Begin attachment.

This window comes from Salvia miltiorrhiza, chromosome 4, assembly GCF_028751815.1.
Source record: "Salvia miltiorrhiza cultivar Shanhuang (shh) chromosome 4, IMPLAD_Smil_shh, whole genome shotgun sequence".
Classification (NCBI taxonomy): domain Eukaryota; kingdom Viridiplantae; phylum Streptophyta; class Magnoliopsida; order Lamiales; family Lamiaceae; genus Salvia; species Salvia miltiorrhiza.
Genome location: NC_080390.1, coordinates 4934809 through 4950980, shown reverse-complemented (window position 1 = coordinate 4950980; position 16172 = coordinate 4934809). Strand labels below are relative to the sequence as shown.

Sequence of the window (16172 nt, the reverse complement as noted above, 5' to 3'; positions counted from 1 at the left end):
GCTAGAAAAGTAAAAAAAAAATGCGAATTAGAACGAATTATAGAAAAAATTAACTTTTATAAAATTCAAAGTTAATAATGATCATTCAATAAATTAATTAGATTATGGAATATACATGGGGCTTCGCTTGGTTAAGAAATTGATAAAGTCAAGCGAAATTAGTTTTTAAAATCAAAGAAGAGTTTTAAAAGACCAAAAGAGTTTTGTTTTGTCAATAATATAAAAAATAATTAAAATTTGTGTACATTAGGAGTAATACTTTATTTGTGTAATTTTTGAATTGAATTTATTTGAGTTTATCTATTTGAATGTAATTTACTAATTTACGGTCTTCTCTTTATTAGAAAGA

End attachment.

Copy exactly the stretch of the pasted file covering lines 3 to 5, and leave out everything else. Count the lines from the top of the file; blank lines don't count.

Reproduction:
Classification (NCBI taxonomy): domain Eukaryota; kingdom Viridiplantae; phylum Streptophyta; class Magnoliopsida; order Lamiales; family Lamiaceae; genus Salvia; species Salvia miltiorrhiza.
Genome location: NC_080390.1, coordinates 4934809 through 4950980, shown reverse-complemented (window position 1 = coordinate 4950980; position 16172 = coordinate 4934809). Strand labels below are relative to the sequence as shown.

Sequence of the window (16172 nt, the reverse complement as noted above, 5' to 3'; positions counted from 1 at the left end):